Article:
|COMMUNITY WHITE PAPER||10.5270/OceanObs09.cwp.51|
Resolving the Global Surface Salinity Field and Variations by Blending Satellite and In Situ Observations
Gary Lagerloef(1), Jacqueline Boutin(2), Yi Chao(3), Thierry Delcroix(4), Jordi Font(5), Peter Niiler(6), Nicolas Reul(7), Steven J. Riser(8), Ray Schmitt(9), Detlef Stammer(10), Frank Wentz(11)
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This Community White Paper (CWP) examines the present Sea Surface Salinity (SSS) observing system, satellite systems to measure SSS and the requirements for satellite calibration and data validation. We provide recommendations for augmenting the in situ observing network to improve the synergism between in situ and remote sensing measurements. The goal is have an integrated (in situ-satellite) salinity observing system to provide necessary the global salinity analyses to open new frontiers of ocean and climate research. It is now well established that SSS is one of the fundamental variables for which sustained global observations are required to improve our knowledge and prediction of the ocean circulation, global water cycle and climate. With the advent of two new satellites, the ocean observing system will begin a new era for measuring and understanding the SSS field. The SMOS (Soil Moisture and Ocean Salinity) and Aquarius/SAC-D (Scientific Application Satellite-D) missions planned to be launched between late 2009 and late 2010, are intended to provide ~150-200 km spatial resolution globally, and accuracy ~0.2 psu, or better, on monthly average. The challenge for the next decade is to combine these satellite and in situ systems to generate the optimal global SSS analysis for climate and ocean research. The in situ data provide surface calibration and validation for the satellite data, while the satellites provide more complete spatial and temporal coverage. The first priority is the maintenance of the existing in situ SSS observing network. In addition, we propose specific enhancements, ideally to include (1) deploying ~ 200 SSS sensors on surface velocity drifters and moorings in key regions, and (2) adding higher vertical resolution near-surface profiles to ~100 Argo buoys to address surface stratification, mixing and skin effects. Plans during the next few years to deploy a significant fraction of these enhanced measurements are identified.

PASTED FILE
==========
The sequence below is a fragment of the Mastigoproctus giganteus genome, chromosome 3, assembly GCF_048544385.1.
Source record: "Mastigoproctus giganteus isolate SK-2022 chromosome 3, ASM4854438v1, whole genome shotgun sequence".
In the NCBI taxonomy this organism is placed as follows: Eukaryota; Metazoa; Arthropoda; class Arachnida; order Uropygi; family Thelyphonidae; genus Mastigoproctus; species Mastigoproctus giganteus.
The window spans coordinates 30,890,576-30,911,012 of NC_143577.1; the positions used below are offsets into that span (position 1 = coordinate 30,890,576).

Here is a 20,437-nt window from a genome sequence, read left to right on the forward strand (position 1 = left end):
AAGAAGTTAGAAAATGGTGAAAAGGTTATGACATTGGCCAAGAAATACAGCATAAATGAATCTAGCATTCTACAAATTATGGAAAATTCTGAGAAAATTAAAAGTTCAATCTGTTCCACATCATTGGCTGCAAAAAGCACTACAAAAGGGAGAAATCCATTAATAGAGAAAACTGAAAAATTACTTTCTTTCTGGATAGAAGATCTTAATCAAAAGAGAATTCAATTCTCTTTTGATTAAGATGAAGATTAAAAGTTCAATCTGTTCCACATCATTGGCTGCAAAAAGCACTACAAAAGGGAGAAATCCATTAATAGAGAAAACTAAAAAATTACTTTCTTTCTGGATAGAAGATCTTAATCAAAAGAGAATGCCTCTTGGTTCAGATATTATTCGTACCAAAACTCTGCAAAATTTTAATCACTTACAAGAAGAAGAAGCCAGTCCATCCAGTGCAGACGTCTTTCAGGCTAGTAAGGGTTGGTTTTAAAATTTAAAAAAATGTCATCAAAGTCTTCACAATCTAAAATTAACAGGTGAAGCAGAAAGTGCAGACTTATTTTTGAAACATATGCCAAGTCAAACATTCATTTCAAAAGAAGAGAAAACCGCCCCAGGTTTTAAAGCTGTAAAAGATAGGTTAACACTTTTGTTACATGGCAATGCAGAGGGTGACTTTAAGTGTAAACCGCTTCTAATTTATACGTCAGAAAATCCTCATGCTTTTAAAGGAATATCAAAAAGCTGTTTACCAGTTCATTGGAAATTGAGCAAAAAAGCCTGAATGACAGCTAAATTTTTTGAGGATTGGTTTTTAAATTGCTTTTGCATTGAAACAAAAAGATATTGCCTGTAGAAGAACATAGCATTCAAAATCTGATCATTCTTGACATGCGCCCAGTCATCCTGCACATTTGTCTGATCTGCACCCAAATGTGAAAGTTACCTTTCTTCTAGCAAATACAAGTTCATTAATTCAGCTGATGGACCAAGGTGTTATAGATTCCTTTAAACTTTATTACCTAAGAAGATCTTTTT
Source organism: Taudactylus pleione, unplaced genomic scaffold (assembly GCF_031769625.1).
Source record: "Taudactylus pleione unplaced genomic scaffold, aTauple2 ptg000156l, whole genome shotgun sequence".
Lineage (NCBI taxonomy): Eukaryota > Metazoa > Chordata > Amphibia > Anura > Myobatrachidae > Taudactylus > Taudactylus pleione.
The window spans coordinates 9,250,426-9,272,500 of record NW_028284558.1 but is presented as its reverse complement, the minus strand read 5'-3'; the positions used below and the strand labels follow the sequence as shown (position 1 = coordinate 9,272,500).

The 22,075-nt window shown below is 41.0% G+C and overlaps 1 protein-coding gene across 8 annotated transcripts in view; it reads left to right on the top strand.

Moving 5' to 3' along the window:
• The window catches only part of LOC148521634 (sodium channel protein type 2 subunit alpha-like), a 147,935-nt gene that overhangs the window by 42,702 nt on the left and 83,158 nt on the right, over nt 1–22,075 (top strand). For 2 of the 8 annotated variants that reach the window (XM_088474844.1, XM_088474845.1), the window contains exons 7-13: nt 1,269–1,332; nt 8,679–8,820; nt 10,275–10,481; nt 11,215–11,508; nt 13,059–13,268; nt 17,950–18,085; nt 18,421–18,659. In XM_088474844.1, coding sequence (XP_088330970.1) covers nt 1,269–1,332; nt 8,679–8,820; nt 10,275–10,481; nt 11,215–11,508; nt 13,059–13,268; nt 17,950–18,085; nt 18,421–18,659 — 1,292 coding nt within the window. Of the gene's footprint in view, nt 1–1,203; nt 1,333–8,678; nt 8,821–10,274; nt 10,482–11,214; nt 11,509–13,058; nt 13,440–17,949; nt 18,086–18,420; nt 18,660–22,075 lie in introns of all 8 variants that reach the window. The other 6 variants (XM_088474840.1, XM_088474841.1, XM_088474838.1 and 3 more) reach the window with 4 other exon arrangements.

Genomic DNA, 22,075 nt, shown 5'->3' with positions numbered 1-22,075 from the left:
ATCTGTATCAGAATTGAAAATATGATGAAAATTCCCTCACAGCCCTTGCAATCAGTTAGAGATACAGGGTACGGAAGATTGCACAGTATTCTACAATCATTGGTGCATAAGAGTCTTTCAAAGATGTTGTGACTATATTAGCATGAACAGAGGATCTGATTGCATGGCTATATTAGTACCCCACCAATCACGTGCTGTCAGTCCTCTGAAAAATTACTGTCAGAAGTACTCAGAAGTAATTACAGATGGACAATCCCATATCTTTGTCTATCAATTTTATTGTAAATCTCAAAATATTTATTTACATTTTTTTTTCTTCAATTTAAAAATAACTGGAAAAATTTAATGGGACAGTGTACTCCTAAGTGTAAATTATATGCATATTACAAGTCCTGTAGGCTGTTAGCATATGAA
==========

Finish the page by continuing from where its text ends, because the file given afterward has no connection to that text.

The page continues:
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This paper shall be cited as:
Lagerloef, G. & Co-Authors (2010). "Resolving the Global Surface Salinity Field and Variations by Blending Satellite and In Situ Observations" in Proceedings of OceanObs’09: Sustained Ocean Observations and Information for Society (Vol. 2), Venice, Italy, 21-25 September 2009, Hall, J., Harrison, D.E. & Stammer, D., Eds., ESA Publication WPP-306, doi:10.5270/OceanObs09.cwp.51
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